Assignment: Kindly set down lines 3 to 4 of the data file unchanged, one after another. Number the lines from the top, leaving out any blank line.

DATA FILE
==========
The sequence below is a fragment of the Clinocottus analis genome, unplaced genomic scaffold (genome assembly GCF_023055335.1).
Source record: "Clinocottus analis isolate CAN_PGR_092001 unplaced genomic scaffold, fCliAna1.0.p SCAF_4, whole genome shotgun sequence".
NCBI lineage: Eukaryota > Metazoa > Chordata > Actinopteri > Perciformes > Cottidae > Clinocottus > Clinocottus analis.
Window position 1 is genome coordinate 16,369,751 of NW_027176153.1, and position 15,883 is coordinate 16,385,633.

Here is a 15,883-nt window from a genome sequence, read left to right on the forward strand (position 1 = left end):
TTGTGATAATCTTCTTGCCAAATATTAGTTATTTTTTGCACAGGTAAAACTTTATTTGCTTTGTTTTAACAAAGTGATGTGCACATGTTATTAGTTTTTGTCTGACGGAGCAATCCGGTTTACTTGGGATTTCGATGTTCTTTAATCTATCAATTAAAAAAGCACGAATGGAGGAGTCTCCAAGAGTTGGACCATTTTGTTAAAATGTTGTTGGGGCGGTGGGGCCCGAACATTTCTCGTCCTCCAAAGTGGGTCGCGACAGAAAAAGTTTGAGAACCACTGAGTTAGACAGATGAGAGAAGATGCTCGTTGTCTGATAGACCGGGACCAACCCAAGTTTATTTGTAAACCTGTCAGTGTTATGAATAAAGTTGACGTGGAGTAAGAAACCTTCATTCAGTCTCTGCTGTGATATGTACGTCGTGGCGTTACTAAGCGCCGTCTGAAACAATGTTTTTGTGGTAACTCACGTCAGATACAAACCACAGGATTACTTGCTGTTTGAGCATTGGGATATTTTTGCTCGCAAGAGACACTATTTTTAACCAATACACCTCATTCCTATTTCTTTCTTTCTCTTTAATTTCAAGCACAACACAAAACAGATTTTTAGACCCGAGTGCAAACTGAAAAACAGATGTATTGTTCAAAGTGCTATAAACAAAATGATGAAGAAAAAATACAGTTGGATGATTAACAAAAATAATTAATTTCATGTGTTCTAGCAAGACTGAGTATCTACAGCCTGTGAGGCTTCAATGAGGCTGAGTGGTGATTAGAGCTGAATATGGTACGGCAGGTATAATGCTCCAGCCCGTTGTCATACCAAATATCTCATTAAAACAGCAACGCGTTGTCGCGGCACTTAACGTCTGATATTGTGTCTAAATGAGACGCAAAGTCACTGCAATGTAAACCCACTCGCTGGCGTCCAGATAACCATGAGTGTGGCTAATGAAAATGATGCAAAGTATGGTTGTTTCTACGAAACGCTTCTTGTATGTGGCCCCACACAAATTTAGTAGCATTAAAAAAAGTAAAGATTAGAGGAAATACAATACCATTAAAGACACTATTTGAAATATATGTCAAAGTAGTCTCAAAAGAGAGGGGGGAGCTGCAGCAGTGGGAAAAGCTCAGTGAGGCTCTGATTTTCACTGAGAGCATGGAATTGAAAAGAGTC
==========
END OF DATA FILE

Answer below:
NCBI lineage: Eukaryota > Metazoa > Chordata > Actinopteri > Perciformes > Cottidae > Clinocottus > Clinocottus analis.
Window position 1 is genome coordinate 16,369,751 of NW_027176153.1, and position 15,883 is coordinate 16,385,633.